Future Cleantech Architects at COP28 in Dubai

The 28th Conference of the Parties (COP28) will be taking place in Dubai, UAE, from the 30th of November until the 12th of December this year. As in the past years, Future Cleantech Architects will be attending the conference and actively participating in a number of panels, events, and sessions with the goal to push cleantech innovation harder. You can find an overview of our biggest highlights and topics for this year's COP below.

We will continuously be updated this page with more information, so stay tuned!

We are preparing for COP28:

RD&D Survey with the UN Climate Change's TEC Team

Together with the Technology Executive Committee (TEC) of UN Climate Change, Future Cleantech Architects has launched a comprehensive survey on future needs in RD&D. We requested policy-makers from local and national governments, National Designated Entities (NDEs), and other planners and implementers, innovators, researchers, NGOs, and Think Tanks to complete this comprehensive survey. The full report will be published in December 2023.

A new factsheet on Long Duration Energy Storage for heat

We recently released our third edition of our series of The Basics & The Gaps focusing on Long Duration Energy Storage (LDES) for the Power System and are currently working on part two, focused on LDES for heat to be released  at COP 28. The challenge to provide sufficient renewable energy to keep up with growing demand is huge and long duration energy storage (LDES), together with other energy flexibility tools, will be necessary to ensure security of supply and avoid massive waste of clean energy due to supply and demand fluctuations along daily, weekly, and seasonal time frames.

A new campaign, factsheet, and analysis on decarbonizing Aviation

To reach net zero by 2050, we require a holistic transformation of the aviation sector that takes into account both CO2 and non-CO2 effects. A new (pre)campaign, factsheet, and analysis on how to decarbonize Aviation, the fastest growing emmiter in the transport sector, is currently underway and will be soon released. The results and key takeaways will be presented at COP 28.

An analysis of solutions along the value chain for Cement

Ensuring the availability of safe, affordable housing, sustainable cities, and urban infrastructure for a growing global population and still reaching net zero all relies on the availability of emissions-free building materials. We are currently working on an infographic showcasing the cement/concrete/construction value chain. This analysis will include a mapping of the various low-carbon solutions along this value chain to provide a relatively comprehensive overview.

Why we focus on Long Duration Energy Storage, Aviation, Cement, and Hydrogen for COP 28:

Long Duration Energy Storage

Why do we need long duration energy storage?

Global electricity generation currently accounts for over 25% of global greenhouse gas emissions. The demand for global electricity generation has more than doubled in the last 30 years and is expected to double again by 2050 to meet continued population and GDP growth, as well as to cover the electrification of new sectors previously supplied with fossil fuels (such as heating, transport, and industrial processes).

Currently, flexibility is mostly provided by either burning fossil fuels (i.e. gas peaker plants) or hydropower stations. However, fossil fuels need to be phased out and hydropower is not universally available. In many cases, new low-carbon flexibility tools, such as long duration energy storage (LDES), will be required to minimize curtailment and fill in production gaps within daily, weekly, and seasonal timeframes.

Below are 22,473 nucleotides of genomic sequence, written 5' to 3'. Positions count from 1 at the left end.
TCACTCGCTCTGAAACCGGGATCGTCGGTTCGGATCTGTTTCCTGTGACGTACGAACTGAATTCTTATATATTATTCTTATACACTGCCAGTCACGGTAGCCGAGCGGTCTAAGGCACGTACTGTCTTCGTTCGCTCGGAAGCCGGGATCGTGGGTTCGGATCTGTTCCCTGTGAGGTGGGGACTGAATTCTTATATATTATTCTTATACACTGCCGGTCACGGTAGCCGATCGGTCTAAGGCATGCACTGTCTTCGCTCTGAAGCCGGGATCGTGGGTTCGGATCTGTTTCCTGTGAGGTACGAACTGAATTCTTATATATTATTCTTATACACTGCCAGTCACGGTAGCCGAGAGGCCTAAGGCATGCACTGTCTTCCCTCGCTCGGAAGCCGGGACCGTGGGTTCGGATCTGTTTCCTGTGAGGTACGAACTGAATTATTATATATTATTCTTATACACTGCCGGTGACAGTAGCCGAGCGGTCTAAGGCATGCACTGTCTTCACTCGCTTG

Why is the aviation sector so hard to decarbonize?

The transportation sector generates 15% of all global CO2,eq emissions and, currently, aviation accounts for around 2% every year. However, this does not give the full impact of aviation on the climate. Aviation accounts for 3.5% of global effective radiative forcing, i.e. 3.5% of global warming.

To overcome the industry's overwhelming reliance on conventional jet fuel, both alternative fuels and revolutionary aircraft designs are necessary. Additionally, to further help minimize the sector's warming impact on the planet, technological innovation should extend beyond the aircraft itself, encompass airport operations, and flight path optimization.

To reach net zero by 2050, we require a holistic transformation of the aviation sector that considers non-CO2 effects.


Why is the cement sector so relevant for reaching a net-zero 2050?

Currently, cement production is amongst the largest emitters of CO2: the cement industry alone represents about 5% of global GHG emissions (CO2 and other greenhouse gases combined). Cement is a fundamental element of concrete, and the global use of concrete is around 30 billion tons - far more than anything else except water (global use of wood is around 1 billion tons and steel is 1.6 billion). This is because concrete, and therefore cement, are essential for modern infrastructure such as buildings and bridges.

Demand for cement is projected to increase further still, which makes decarbonizing the sector even more urgent.


Why does Green Hydrogen need to be prioritized for those sectors that need it the most?

Currently, hydrogen production is almost completely based on fossil fuels - less than 2% of hydrogen is green hydrogen. Since relevant technologies such as electrolyzers and CCUS are still very costly, scaling up green hydrogen production is a challenge.

Hydrogen is essential for the fertilizer and refining industry, and green hydrogen can be used as an alternative to decarbonizing sectors that need high-temperature heat, such as steel or cement production. Hence, produced green hydrogen should be prioritized for those sectors that need it the most.